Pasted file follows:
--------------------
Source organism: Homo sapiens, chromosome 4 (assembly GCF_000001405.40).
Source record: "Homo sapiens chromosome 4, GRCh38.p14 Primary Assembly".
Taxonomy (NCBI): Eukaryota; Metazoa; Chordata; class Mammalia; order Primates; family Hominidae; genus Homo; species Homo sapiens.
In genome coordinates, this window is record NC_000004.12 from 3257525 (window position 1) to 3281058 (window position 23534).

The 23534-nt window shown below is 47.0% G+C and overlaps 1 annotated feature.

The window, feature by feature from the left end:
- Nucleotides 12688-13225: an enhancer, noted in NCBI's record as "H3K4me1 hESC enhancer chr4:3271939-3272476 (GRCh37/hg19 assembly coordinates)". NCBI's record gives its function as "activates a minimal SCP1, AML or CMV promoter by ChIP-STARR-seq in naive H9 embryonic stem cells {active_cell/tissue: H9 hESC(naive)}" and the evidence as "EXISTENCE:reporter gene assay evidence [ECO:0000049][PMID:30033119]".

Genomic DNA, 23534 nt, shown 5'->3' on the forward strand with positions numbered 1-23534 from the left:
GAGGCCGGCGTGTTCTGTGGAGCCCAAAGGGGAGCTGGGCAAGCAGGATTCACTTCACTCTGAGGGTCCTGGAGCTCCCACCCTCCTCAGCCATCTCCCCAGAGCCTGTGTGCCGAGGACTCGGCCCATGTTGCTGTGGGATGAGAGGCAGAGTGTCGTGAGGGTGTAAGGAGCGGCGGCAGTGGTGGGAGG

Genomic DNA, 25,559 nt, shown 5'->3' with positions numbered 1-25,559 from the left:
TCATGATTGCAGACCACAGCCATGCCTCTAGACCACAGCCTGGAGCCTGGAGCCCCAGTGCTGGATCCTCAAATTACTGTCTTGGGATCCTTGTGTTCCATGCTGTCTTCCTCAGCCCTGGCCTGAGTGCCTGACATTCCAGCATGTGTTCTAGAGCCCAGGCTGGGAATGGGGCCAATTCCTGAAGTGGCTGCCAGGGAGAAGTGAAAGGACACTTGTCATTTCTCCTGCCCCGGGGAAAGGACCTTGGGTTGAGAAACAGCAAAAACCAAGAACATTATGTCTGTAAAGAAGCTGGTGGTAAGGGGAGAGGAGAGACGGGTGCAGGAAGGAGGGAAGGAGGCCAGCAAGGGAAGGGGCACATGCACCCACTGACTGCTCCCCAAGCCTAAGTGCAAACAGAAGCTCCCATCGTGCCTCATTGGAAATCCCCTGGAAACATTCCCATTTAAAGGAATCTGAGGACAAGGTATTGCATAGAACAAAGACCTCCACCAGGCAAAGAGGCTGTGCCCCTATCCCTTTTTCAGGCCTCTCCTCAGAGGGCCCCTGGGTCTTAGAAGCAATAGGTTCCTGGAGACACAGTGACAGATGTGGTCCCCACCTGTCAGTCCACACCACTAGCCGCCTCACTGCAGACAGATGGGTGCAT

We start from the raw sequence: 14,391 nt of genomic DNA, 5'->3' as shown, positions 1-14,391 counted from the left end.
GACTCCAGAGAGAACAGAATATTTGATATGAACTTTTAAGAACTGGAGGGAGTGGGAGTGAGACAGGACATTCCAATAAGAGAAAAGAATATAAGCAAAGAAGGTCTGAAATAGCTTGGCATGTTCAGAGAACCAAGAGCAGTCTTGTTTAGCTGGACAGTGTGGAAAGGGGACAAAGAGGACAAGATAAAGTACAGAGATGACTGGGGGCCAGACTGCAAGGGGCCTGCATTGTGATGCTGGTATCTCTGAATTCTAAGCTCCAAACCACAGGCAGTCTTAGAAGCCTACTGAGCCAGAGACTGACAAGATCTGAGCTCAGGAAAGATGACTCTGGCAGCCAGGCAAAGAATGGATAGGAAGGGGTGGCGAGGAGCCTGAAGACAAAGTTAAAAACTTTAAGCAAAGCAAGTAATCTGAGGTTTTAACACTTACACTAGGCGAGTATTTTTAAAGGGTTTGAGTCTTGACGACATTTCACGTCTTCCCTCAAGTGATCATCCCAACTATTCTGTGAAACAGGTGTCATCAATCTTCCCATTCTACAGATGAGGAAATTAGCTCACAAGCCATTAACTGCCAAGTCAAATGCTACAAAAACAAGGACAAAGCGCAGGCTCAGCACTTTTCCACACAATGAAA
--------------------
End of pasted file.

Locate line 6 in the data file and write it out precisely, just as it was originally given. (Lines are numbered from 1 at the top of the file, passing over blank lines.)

The window, feature by feature from the left end: